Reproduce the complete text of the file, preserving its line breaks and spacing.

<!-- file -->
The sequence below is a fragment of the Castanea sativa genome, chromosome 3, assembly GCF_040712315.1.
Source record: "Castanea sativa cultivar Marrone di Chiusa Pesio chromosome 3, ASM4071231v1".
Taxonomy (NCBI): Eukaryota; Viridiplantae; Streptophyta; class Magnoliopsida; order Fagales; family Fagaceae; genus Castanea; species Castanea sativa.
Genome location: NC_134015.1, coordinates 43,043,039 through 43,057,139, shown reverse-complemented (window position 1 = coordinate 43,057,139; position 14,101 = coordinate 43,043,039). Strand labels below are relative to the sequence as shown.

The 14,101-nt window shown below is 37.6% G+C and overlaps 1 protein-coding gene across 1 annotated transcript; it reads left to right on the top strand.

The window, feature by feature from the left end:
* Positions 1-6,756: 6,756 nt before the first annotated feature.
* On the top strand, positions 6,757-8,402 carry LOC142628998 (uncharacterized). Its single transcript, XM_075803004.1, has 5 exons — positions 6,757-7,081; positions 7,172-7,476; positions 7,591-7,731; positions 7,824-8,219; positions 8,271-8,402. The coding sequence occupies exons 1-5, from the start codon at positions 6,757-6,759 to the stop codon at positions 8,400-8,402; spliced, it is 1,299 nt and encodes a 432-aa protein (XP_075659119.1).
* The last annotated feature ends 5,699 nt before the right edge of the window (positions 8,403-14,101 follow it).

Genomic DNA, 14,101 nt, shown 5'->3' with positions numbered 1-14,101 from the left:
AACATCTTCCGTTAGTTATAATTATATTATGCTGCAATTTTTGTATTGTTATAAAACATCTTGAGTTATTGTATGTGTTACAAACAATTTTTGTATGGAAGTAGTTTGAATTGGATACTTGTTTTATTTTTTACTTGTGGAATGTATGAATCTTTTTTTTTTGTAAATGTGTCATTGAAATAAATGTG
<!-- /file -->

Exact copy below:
The sequence below is a fragment of the Castanea sativa genome, chromosome 3, assembly GCF_040712315.1.
Source record: "Castanea sativa cultivar Marrone di Chiusa Pesio chromosome 3, ASM4071231v1".
Taxonomy (NCBI): Eukaryota; Viridiplantae; Streptophyta; class Magnoliopsida; order Fagales; family Fagaceae; genus Castanea; species Castanea sativa.
Genome location: NC_134015.1, coordinates 43,043,039 through 43,057,139, shown reverse-complemented (window position 1 = coordinate 43,057,139; position 14,101 = coordinate 43,043,039). Strand labels below are relative to the sequence as shown.

The 14,101-nt window shown below is 37.6% G+C and overlaps 1 protein-coding gene across 1 annotated transcript; it reads left to right on the top strand.

The window, feature by feature from the left end:
* Positions 1-6,756: 6,756 nt before the first annotated feature.
* On the top strand, positions 6,757-8,402 carry LOC142628998 (uncharacterized). Its single transcript, XM_075803004.1, has 5 exons — positions 6,757-7,081; positions 7,172-7,476; positions 7,591-7,731; positions 7,824-8,219; positions 8,271-8,402. The coding sequence occupies exons 1-5, from the start codon at positions 6,757-6,759 to the stop codon at positions 8,400-8,402; spliced, it is 1,299 nt and encodes a 432-aa protein (XP_075659119.1).
* The last annotated feature ends 5,699 nt before the right edge of the window (positions 8,403-14,101 follow it).

Genomic DNA, 14,101 nt, shown 5'->3' with positions numbered 1-14,101 from the left:
AACATCTTCCGTTAGTTATAATTATATTATGCTGCAATTTTTGTATTGTTATAAAACATCTTGAGTTATTGTATGTGTTACAAACAATTTTTGTATGGAAGTAGTTTGAATTGGATACTTGTTTTATTTTTTACTTGTGGAATGTATGAATCTTTTTTTTTTGTAAATGTGTCATTGAAATAAATGTG